But in the rapidly progressing downtown New York culture of the late 1970s and early 1980s – punk! Disco! Minimalism! Hip Hop! art! stage! The world of music! – Talking Heads quickly evolved from a loud, skeletal pop rock band to a more rhythmic, funky and far-reaching band.

Byrne and the band equally appreciated the Southern roots and deep eccentricity of Memphis soul singer Al Green — who wrote the band’s first radio hit, “Take Me to the River” — and the calibrated iterations of James Brown, Philip Glass and Fela Anikulapo Kuti. . The band recruited open-eared Brian Eno as a producer and collaborator to expand their sonic palette and songwriting strategies – which in turn prompted Talking Heads to add onstage musicians.

If there was ever a “Stop Reasoning” story, it’s the story of a terrified loner who finally finds happiness in community. The concert begins with Byrne singing “Psycho Killer” alone over a drum machine track with a sociopathic look. By the end of the show, he was surrounded by singing, dancing, smiling musicians and singers, carried by groove after groove.

“In a culture that cares so much about the individual and the self and my rights,” Byrne said, “to find something parallel that is really about giving and losing self and surrendering to something bigger than yourself is kind of extraordinary. And you realize, ‘Oh, this is what a lot of the world is about — surrendering to something spiritual. , or societal, or music, or dance, and letting go of yourself as an individual.” You get a real reward when that happens. It’s a real feeling of euphoria and transcendence.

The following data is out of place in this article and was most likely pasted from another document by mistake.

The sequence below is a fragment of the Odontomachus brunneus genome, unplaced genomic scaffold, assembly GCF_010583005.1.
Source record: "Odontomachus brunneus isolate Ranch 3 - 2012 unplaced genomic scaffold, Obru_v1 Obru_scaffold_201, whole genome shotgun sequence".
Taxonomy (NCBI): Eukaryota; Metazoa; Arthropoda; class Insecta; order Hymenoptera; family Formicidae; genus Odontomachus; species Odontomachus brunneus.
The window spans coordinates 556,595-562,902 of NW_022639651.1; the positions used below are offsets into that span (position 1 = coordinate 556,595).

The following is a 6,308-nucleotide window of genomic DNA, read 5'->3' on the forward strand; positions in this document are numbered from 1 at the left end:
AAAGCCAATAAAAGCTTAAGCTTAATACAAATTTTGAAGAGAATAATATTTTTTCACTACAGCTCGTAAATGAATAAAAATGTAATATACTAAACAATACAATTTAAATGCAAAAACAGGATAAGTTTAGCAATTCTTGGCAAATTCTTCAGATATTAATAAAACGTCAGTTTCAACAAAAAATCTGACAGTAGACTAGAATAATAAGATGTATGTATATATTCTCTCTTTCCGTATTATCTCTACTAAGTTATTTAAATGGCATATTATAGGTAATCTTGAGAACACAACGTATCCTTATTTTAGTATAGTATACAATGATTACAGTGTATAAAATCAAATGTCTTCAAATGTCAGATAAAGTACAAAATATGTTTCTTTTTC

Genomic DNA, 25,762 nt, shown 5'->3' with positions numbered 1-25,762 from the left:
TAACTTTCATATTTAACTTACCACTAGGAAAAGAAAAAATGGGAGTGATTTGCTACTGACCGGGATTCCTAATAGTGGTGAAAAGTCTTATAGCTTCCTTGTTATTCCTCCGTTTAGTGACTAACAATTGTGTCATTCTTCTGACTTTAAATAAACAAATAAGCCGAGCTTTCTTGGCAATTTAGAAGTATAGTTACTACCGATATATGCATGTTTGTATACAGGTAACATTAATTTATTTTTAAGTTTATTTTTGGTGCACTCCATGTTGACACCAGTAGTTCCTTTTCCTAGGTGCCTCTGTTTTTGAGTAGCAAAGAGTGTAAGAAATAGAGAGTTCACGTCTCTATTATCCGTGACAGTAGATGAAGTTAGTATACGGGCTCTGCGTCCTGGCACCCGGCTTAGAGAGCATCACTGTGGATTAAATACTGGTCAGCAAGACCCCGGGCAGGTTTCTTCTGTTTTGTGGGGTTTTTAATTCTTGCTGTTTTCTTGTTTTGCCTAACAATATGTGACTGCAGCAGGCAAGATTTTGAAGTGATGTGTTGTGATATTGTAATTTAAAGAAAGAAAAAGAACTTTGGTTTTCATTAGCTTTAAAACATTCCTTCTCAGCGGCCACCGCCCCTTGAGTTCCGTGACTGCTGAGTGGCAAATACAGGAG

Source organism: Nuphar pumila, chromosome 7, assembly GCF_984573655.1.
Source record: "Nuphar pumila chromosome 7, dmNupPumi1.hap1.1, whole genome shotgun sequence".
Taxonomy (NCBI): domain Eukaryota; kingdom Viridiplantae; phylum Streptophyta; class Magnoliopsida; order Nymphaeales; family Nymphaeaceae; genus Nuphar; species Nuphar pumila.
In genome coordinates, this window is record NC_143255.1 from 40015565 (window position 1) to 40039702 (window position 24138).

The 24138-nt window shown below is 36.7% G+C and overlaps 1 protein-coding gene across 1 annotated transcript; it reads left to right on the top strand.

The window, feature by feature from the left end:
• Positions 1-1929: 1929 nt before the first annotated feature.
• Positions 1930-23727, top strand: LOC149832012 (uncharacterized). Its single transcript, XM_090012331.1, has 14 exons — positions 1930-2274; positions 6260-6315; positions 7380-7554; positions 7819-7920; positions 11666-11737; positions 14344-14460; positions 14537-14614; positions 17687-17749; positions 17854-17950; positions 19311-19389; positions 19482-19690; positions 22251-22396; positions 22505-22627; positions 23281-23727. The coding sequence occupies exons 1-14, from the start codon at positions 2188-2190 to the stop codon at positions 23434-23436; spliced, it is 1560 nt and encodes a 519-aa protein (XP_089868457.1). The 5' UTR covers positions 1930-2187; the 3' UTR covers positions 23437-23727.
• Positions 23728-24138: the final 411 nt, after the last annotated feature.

“Stop Make Sense” was released on multiple versions of home video technology – VHS, DVD and Blu-ray – but the audio and video were often missing. For the new restoration, production and distribution company A24 hired a forensic film expert to track down the film’s original negatives. It was stored, inexplicably, in a warehouse in Oklahoma owned by MGM, a company that had no business dealings with the Talking Heads. Pictures gained clarity, contrast and depth.

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“I noticed that you could see things that you couldn’t even see in the original version,” Chris Frantz, the band’s drummer, said in a video interview from his studio. “Now you can see all the little details in the back of the stage.”

When “Stop Make Sense” was first released in 1984, audiences treated it like a concert, clapping and dancing between songs. The band and Demme chose to dispense with the concert and film tradition of cutting backstage interviews or interactions or, especially, of happy, well-lit audience members; They only appear in the last few minutes. Byrne said Demy avoided this because it “tells the movie viewer what they’re supposed to feel.”

The band and Demme filmed a rehearsal and three live concerts at the Pantages Theater in Hollywood. Then they chose the best audio and video clips. They weren’t always the same people, but the timing each night was almost exact. “Chris was very consistent, even though he had never played a track,” Tina Weymouth, the band’s guitarist, said in an interview from the home she shares with her husband, Frantz.

“The synchronization is not perfect,” Harrison said. “We can now go digital and make this perfect. But do we want to disturb the historical quality to update it with what technology can do now? And of course we decided not to.”